Microsoft announced today that it has acquired Semantic Machines, a Berkeley-based startup that wants to solve one of the biggest challenges in conversational AI: making chatbots sound more human and less like, well, bots.

In a blog post, Microsoft AI & Research chief technology officer David Ku wrote that “with the acquisition of Semantic Machines, we will establish a conversational AI center of excellence in Berkeley to push forward the boundaries of what is possible in language interfaces.”

According to Crunchbase, Semantic Machines was founded in 2014 and raised about $20.9 million in funding from investors including General Catalyst and Bain Capital Ventures.

In a 2016 profile, co-founder and chief scientist Dan Klein told TechCrunch that “today’s dialog technology is mostly orthogonal. You want a conversational system to be contextual so when you interpret a sentence things don’t stand in isolation.” By focusing on memory, Semantic Machines claims its AI can produce conversations that not only answer or predict questions more accurately, but also flow naturally, something that Siri, Google Assistant, Alexa, Microsoft’s own Cortana and other virtual assistants still struggle to accomplish.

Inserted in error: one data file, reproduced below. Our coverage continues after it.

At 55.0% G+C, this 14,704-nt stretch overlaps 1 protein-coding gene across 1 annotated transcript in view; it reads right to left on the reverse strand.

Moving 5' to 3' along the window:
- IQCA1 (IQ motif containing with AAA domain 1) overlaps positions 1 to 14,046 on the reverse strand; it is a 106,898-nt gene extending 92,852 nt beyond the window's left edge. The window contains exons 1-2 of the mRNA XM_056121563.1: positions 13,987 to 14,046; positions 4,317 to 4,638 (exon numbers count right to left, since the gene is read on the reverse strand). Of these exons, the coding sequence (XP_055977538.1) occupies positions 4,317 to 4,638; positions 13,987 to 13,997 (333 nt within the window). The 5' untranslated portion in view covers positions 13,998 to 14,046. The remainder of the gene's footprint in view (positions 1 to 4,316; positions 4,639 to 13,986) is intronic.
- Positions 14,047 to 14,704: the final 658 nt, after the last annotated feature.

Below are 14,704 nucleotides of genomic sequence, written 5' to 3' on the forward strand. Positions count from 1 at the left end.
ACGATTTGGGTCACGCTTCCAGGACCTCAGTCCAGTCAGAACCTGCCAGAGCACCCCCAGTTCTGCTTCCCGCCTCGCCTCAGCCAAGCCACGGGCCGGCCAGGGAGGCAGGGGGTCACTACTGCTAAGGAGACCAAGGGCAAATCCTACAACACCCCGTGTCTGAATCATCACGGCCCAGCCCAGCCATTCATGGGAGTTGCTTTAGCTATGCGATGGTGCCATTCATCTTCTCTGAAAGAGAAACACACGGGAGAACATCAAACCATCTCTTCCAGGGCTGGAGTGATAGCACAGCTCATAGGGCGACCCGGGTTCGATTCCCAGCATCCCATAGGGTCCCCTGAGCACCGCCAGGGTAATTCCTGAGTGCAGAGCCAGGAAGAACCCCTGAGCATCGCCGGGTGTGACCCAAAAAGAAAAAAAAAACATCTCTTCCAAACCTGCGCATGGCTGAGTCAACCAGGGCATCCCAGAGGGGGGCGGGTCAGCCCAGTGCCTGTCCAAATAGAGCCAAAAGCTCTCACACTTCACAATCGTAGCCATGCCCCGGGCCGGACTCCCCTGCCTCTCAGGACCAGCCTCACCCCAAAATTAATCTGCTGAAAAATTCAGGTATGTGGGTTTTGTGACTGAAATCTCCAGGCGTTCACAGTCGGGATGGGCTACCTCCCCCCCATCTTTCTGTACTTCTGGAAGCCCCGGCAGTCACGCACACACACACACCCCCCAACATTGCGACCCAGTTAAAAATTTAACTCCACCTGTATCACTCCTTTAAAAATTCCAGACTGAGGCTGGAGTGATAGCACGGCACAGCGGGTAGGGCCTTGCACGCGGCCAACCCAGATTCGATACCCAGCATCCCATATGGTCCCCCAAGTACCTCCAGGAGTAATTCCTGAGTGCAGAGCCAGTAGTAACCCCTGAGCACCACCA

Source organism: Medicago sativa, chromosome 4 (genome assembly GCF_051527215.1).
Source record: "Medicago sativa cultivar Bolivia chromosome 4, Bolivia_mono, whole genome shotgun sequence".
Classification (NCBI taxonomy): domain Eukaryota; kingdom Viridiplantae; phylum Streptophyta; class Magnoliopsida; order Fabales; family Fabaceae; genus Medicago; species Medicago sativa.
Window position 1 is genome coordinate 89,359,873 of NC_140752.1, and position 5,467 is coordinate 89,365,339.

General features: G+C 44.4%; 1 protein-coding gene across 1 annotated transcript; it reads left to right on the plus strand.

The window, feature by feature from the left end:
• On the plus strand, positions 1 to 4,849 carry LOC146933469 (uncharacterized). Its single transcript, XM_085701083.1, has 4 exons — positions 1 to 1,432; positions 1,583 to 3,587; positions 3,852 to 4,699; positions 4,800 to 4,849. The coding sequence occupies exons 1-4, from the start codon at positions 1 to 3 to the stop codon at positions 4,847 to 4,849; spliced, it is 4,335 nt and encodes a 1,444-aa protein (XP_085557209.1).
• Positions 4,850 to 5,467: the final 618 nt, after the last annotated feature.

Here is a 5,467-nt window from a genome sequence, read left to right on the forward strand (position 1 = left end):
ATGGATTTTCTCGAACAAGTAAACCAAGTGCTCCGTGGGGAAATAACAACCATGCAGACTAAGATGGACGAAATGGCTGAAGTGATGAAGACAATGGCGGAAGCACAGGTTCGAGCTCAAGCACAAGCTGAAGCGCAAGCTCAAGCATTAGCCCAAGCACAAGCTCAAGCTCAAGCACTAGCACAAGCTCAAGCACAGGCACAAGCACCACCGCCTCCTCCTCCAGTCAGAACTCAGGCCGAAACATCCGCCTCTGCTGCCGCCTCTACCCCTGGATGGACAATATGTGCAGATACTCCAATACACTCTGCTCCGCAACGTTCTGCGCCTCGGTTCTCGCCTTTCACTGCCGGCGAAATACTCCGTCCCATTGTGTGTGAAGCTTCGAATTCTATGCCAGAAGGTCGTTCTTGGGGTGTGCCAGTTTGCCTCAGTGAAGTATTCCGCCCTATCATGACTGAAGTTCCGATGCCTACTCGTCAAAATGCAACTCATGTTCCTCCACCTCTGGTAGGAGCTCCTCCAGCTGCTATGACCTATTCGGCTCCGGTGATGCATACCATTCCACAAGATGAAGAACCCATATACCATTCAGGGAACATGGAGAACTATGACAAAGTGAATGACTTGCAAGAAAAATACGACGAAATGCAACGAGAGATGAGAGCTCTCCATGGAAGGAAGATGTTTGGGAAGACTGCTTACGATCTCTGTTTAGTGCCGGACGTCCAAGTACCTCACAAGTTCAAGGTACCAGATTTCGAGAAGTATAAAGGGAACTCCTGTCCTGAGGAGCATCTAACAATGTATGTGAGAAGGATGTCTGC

Instead of building its own consumer products, Semantic Machines focused on enterprise customers. This means it will fit in well with Microsoft’s conversational AI-based products. These include Microsoft Cognitive Services and Azure Bot Service, which the company says are used by one million and 300,000 developers, respectively, and its virtual assistants Cortana and Xiaolce.



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